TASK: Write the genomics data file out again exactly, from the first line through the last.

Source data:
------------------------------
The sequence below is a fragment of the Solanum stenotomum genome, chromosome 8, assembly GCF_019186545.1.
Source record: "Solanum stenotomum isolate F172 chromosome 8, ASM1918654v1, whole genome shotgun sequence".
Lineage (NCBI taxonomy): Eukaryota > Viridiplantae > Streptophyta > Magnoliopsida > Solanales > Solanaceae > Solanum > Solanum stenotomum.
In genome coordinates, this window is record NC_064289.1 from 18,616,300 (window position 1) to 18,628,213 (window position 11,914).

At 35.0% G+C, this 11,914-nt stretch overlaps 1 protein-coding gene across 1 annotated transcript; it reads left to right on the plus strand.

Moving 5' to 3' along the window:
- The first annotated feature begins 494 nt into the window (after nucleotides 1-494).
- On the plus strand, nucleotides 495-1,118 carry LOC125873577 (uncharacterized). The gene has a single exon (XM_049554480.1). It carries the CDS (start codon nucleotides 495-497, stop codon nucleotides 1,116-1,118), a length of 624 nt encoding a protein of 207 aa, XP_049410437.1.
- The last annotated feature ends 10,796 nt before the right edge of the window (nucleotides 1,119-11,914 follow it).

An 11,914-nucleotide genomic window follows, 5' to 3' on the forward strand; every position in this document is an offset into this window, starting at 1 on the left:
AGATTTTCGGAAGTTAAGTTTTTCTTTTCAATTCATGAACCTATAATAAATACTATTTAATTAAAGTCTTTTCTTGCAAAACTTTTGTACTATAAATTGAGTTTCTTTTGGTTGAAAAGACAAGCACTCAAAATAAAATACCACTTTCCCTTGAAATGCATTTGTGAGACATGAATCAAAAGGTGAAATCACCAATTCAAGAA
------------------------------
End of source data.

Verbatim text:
The sequence below is a fragment of the Solanum stenotomum genome, chromosome 8, assembly GCF_019186545.1.
Source record: "Solanum stenotomum isolate F172 chromosome 8, ASM1918654v1, whole genome shotgun sequence".
Lineage (NCBI taxonomy): Eukaryota > Viridiplantae > Streptophyta > Magnoliopsida > Solanales > Solanaceae > Solanum > Solanum stenotomum.
In genome coordinates, this window is record NC_064289.1 from 18,616,300 (window position 1) to 18,628,213 (window position 11,914).

At 35.0% G+C, this 11,914-nt stretch overlaps 1 protein-coding gene across 1 annotated transcript; it reads left to right on the plus strand.

Moving 5' to 3' along the window:
- The first annotated feature begins 494 nt into the window (after nucleotides 1-494).
- On the plus strand, nucleotides 495-1,118 carry LOC125873577 (uncharacterized). The gene has a single exon (XM_049554480.1). It carries the CDS (start codon nucleotides 495-497, stop codon nucleotides 1,116-1,118), a length of 624 nt encoding a protein of 207 aa, XP_049410437.1.
- The last annotated feature ends 10,796 nt before the right edge of the window (nucleotides 1,119-11,914 follow it).

An 11,914-nucleotide genomic window follows, 5' to 3' on the forward strand; every position in this document is an offset into this window, starting at 1 on the left:
AGATTTTCGGAAGTTAAGTTTTTCTTTTCAATTCATGAACCTATAATAAATACTATTTAATTAAAGTCTTTTCTTGCAAAACTTTTGTACTATAAATTGAGTTTCTTTTGGTTGAAAAGACAAGCACTCAAAATAAAATACCACTTTCCCTTGAAATGCATTTGTGAGACATGAATCAAAAGGTGAAATCACCAATTCAAGAA